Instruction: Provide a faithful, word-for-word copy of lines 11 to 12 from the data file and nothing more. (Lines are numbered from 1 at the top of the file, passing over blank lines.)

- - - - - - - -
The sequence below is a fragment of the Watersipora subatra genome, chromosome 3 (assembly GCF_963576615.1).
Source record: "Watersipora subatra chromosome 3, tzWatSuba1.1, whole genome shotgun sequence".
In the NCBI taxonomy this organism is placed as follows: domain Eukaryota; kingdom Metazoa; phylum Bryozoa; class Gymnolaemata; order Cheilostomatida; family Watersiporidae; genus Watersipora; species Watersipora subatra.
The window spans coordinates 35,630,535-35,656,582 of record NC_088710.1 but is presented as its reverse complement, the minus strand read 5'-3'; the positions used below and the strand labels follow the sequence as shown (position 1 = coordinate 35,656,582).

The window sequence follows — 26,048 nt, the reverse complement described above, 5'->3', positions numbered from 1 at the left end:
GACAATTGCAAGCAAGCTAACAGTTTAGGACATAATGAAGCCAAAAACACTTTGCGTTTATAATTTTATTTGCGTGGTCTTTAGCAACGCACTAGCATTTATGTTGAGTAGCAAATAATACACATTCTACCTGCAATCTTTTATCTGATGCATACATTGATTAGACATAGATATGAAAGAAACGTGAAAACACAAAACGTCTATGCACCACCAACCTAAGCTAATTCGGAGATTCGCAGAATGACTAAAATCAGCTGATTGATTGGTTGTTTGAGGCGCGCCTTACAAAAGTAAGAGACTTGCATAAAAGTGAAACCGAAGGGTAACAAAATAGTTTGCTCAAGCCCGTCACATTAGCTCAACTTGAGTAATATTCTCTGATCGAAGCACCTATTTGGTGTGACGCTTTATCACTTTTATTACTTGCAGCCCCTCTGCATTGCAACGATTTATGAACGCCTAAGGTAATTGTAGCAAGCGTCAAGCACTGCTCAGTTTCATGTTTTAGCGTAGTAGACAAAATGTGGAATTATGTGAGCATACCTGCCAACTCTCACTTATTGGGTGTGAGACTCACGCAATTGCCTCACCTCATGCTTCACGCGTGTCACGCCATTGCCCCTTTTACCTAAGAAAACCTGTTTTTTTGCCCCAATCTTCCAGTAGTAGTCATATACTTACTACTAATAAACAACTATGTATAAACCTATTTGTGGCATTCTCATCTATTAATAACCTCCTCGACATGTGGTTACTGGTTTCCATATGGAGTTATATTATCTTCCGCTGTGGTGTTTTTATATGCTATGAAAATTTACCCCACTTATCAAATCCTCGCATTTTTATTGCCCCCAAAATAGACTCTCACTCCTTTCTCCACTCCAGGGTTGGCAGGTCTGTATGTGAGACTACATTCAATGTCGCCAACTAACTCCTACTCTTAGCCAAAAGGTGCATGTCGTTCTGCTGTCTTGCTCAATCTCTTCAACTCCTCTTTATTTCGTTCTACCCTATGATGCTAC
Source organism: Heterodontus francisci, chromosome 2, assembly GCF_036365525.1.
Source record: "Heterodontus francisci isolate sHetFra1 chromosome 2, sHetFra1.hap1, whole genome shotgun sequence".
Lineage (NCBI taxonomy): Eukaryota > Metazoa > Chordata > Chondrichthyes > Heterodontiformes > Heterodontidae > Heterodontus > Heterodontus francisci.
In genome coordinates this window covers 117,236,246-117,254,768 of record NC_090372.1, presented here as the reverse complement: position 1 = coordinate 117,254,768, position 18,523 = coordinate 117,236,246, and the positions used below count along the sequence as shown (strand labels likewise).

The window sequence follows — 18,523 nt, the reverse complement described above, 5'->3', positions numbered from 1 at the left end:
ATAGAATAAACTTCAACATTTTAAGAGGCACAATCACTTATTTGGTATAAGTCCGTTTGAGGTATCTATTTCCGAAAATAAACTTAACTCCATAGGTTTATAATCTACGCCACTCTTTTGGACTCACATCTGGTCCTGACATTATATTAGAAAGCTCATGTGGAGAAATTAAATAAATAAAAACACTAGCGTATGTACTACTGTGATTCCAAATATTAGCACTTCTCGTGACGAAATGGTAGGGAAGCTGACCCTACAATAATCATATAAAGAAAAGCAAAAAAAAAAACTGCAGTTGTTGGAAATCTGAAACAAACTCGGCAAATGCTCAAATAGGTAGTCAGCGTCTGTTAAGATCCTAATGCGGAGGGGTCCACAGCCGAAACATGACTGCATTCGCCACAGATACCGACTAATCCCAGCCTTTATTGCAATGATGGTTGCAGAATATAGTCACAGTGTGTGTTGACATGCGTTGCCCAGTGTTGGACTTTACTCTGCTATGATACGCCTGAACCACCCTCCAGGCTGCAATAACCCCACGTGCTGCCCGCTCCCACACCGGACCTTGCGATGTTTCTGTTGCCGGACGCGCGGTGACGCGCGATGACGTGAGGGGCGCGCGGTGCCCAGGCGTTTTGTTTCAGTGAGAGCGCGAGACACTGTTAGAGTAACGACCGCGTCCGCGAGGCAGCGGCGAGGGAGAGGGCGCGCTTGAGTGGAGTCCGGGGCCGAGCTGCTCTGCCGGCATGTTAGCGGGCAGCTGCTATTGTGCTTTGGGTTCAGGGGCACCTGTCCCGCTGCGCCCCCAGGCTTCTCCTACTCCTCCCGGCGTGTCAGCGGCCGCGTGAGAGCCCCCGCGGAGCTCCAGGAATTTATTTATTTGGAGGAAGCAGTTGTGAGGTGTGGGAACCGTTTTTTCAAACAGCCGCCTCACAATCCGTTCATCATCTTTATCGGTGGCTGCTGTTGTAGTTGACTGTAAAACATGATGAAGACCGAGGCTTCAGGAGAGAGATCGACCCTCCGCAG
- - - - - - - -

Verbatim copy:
The window sequence follows — 18,523 nt, the reverse complement described above, 5'->3', positions numbered from 1 at the left end:
ATAGAATAAACTTCAACATTTTAAGAGGCACAATCACTTATTTGGTATAAGTCCGTTTGAGGTATCTATTTCCGAAAATAAACTTAACTCCATAGGTTTATAATCTACGCCACTCTTTTGGACTCACATCTGGTCCTGACATTATATTAGAAAGCTCATGTGGAGAAATTAAATAAATAAAAACACTAGCGTATGTACTACTGTGATTCCAAATATTAGCACTTCTCGTGACGAAATGGTAGGGAAGCTGACCCTACAATAATCATATAAAGAAAAGCAAAAAAAAAAACTGCAGTTGTTGGAAATCTGAAACAAACTCGGCAAATGCTCAAATAGGTAGTCAGCGTCTGTTAAGATCCTAATGCGGAGGGGTCCACAGCCGAAACATGACTGCATTCGCCACAGATACCGACTAATCCCAGCCTTTATTGCAATGATGGTTGCAGAATATAGTCACAGTGTGTGTTGACATGCGTTGCCCAGTGTTGGACTTTACTCTGCTATGATACGCCTGAACCACCCTCCAGGCTGCAATAACCCCACGTGCTGCCCGCTCCCACACCGGACCTTGCGATGTTTCTGTTGCCGGACGCGCGGTGACGCGCGATGACGTGAGGGGCGCGCGGTGCCCAGGCGTTTTGTTTCAGTGAGAGCGCGAGACACTGTTAGAGTAACGACCGCGTCCGCGAGGCAGCGGCGAGGGAGAGGGCGCGCTTGAGTGGAGTCCGGGGCCGAGCTGCTCTGCCGGCATGTTAGCGGGCAGCTGCTATTGTGCTTTGGGTTCAGGGGCACCTGTCCCGCTGCGCCCCCAGGCTTCTCCTACTCCTCCCGGCGTGTCAGCGGCCGCGTGAGAGCCCCCGCGGAGCTCCAGGAATTTATTTATTTGGAGGAAGCAGTTGTGAGGTGTGGGAACCGTTTTTTCAAACAGCCGCCTCACAATCCGTTCATCATCTTTATCGGTGGCTGCTGTTGTAGTTGACTGTAAAACATGATGAAGACCGAGGCTTCAGGAGAGAGATCGACCCTCCGCAG